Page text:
The foundation to everything I do begins with ensuring a proper hoof trim. I do a four point trim. This puts the weight of the horse on the four pillars (four strongest points of the foot) while also rolling the toe (causes the foot to break faster and causes less stress on the tendon) and easing the breakover (also causes less stress on the tendon and helps prevent laminitis and navicular). I also align fetlock, pastern bone & cofin bone, proper alignment here prevents crushing in the heels, stress on the deep digital flexor tendon and prevents movement problems and inflamation.
I don't believe in making a horse sore in order to encourage hoof growth. It is best to put horses on a more frequent trim schedule in order to accomplish the growth needed without causing soreness and discomfort. I recommend a regular schedule rather than waiting for the hoof to get chipped or begin showing signs of wear, because by that point the hoof is already out of alignment and negates the effectivness and benefit of a sound 4-point trim.
Once the proper trim has been accomplished, I shape the shoe to match the white line of the hoof to promote proper hoof wall growth and match up the nails to this white line (strongest hold point for the nails, giving the shoe the longest wear life possible). Shoes that are improperly sized and placed tend to come off easily, taking much of the hoof wall with it as well as promoting improper (or unnatural) growth and creating a misalligned midial lateral balance. This in turn causes movement issues, such as atypical gates, crossfiring and discomfort.
Recommended Trim Schedule A typical trim schedule for the majority of horses is a 6 week rotation. This ensures the alignment of the hoof stays proper and prevents cracking and chipping. In the winter, horses energy is somewhat diverted to growing hair and the trim schedule can be extended to 7 or 8 weeks.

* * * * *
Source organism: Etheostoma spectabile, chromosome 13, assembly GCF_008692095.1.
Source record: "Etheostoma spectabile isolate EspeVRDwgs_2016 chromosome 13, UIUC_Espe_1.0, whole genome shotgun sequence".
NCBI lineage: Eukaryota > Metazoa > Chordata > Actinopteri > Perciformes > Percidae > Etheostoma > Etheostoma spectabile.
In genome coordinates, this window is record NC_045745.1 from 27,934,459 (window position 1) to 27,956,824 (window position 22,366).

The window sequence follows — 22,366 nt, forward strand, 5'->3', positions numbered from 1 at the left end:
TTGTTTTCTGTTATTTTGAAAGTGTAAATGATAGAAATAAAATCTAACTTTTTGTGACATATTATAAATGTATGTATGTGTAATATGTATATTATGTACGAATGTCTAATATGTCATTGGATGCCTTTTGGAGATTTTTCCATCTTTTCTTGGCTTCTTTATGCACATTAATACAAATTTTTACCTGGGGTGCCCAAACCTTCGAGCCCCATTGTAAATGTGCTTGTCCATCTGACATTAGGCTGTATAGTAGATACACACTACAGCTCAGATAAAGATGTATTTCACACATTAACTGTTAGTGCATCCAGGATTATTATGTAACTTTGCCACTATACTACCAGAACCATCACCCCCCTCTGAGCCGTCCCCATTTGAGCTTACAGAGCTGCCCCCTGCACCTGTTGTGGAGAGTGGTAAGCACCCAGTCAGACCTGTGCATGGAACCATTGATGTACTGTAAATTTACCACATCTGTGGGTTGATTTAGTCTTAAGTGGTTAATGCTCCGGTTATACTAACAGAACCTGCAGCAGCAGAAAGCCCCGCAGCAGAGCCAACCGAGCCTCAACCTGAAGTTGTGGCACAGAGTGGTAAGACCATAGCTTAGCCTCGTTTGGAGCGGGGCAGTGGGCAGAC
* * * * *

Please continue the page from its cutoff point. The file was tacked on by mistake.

Navicular and Foundersbr> For houses that have navicular in particular, horses need more heel support to relieve the DDF tendon. For these horses I try to leave as much sole as possible while leaving enough cusion to prevent discomfort to support the coffin bone while also rolling the toe back.
Ongoing Education and Development The farrier craft is an exciting field to be in. I view this disapline as a healthcare practice and am always learning new approaches and applications from experts in the field and through continuing education. After appriniced for under some of the best farriers in the country for 5 years to gain a complete and thorough understanding and hands on application and believe this stange of my education was the single biggest contribution to my working knowledge over the years and provides my clients and the horses I work with, the best care possible.
Service My business is built on providing excellent service, keeping my commintments and being on time. Peers in my industry often see themselves as horse people, not business owners. I run my business based on a long-term satified customer base and strive to be a partner in my customers horse care program. I respect my customers time and the trust they place in me.